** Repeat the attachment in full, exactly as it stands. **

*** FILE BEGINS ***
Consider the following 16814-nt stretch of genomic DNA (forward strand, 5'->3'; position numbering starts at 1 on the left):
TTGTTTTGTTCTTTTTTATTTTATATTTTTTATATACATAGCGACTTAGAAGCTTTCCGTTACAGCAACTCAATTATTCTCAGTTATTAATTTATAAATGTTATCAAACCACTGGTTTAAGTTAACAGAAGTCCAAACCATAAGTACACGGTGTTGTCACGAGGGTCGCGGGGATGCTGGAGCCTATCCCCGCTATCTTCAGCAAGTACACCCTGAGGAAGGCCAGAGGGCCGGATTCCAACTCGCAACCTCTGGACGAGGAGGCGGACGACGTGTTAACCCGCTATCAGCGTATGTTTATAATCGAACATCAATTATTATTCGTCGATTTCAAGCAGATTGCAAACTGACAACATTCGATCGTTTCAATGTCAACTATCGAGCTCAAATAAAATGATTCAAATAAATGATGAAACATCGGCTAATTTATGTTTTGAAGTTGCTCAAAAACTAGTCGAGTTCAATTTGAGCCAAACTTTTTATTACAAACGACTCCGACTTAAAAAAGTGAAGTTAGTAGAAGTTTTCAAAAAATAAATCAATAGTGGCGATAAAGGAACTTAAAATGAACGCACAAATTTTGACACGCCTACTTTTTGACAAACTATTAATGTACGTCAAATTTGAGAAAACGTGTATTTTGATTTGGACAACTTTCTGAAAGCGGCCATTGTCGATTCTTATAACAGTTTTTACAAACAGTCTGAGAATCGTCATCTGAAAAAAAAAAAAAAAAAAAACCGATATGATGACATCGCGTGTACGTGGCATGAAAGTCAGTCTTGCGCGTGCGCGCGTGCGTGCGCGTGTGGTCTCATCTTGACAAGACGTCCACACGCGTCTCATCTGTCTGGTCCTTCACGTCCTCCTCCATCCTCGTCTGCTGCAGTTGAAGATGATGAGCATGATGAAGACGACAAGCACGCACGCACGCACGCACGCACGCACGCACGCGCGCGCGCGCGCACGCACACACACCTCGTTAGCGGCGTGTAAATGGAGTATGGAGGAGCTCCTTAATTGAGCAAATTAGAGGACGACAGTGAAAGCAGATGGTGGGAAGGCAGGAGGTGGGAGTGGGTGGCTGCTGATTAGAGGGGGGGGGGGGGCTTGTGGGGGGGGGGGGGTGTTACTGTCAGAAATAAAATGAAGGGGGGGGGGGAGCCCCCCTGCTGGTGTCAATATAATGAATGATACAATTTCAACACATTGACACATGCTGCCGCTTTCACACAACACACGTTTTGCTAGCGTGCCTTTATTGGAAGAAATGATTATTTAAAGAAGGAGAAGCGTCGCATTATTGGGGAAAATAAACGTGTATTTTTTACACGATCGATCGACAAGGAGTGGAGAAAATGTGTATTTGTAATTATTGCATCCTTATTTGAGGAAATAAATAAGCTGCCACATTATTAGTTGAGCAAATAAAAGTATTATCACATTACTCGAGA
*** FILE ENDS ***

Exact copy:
Consider the following 16814-nt stretch of genomic DNA (forward strand, 5'->3'; position numbering starts at 1 on the left):
TTGTTTTGTTCTTTTTTATTTTATATTTTTTATATACATAGCGACTTAGAAGCTTTCCGTTACAGCAACTCAATTATTCTCAGTTATTAATTTATAAATGTTATCAAACCACTGGTTTAAGTTAACAGAAGTCCAAACCATAAGTACACGGTGTTGTCACGAGGGTCGCGGGGATGCTGGAGCCTATCCCCGCTATCTTCAGCAAGTACACCCTGAGGAAGGCCAGAGGGCCGGATTCCAACTCGCAACCTCTGGACGAGGAGGCGGACGACGTGTTAACCCGCTATCAGCGTATGTTTATAATCGAACATCAATTATTATTCGTCGATTTCAAGCAGATTGCAAACTGACAACATTCGATCGTTTCAATGTCAACTATCGAGCTCAAATAAAATGATTCAAATAAATGATGAAACATCGGCTAATTTATGTTTTGAAGTTGCTCAAAAACTAGTCGAGTTCAATTTGAGCCAAACTTTTTATTACAAACGACTCCGACTTAAAAAAGTGAAGTTAGTAGAAGTTTTCAAAAAATAAATCAATAGTGGCGATAAAGGAACTTAAAATGAACGCACAAATTTTGACACGCCTACTTTTTGACAAACTATTAATGTACGTCAAATTTGAGAAAACGTGTATTTTGATTTGGACAACTTTCTGAAAGCGGCCATTGTCGATTCTTATAACAGTTTTTACAAACAGTCTGAGAATCGTCATCTGAAAAAAAAAAAAAAAAAAAACCGATATGATGACATCGCGTGTACGTGGCATGAAAGTCAGTCTTGCGCGTGCGCGCGTGCGTGCGCGTGTGGTCTCATCTTGACAAGACGTCCACACGCGTCTCATCTGTCTGGTCCTTCACGTCCTCCTCCATCCTCGTCTGCTGCAGTTGAAGATGATGAGCATGATGAAGACGACAAGCACGCACGCACGCACGCACGCACGCACGCACGCGCGCGCGCGCGCACGCACACACACCTCGTTAGCGGCGTGTAAATGGAGTATGGAGGAGCTCCTTAATTGAGCAAATTAGAGGACGACAGTGAAAGCAGATGGTGGGAAGGCAGGAGGTGGGAGTGGGTGGCTGCTGATTAGAGGGGGGGGGGGGGCTTGTGGGGGGGGGGGGGTGTTACTGTCAGAAATAAAATGAAGGGGGGGGGGGAGCCCCCCTGCTGGTGTCAATATAATGAATGATACAATTTCAACACATTGACACATGCTGCCGCTTTCACACAACACACGTTTTGCTAGCGTGCCTTTATTGGAAGAAATGATTATTTAAAGAAGGAGAAGCGTCGCATTATTGGGGAAAATAAACGTGTATTTTTTACACGATCGATCGACAAGGAGTGGAGAAAATGTGTATTTGTAATTATTGCATCCTTATTTGAGGAAATAAATAAGCTGCCACATTATTAGTTGAGCAAATAAAAGTATTATCACATTACTCGAGA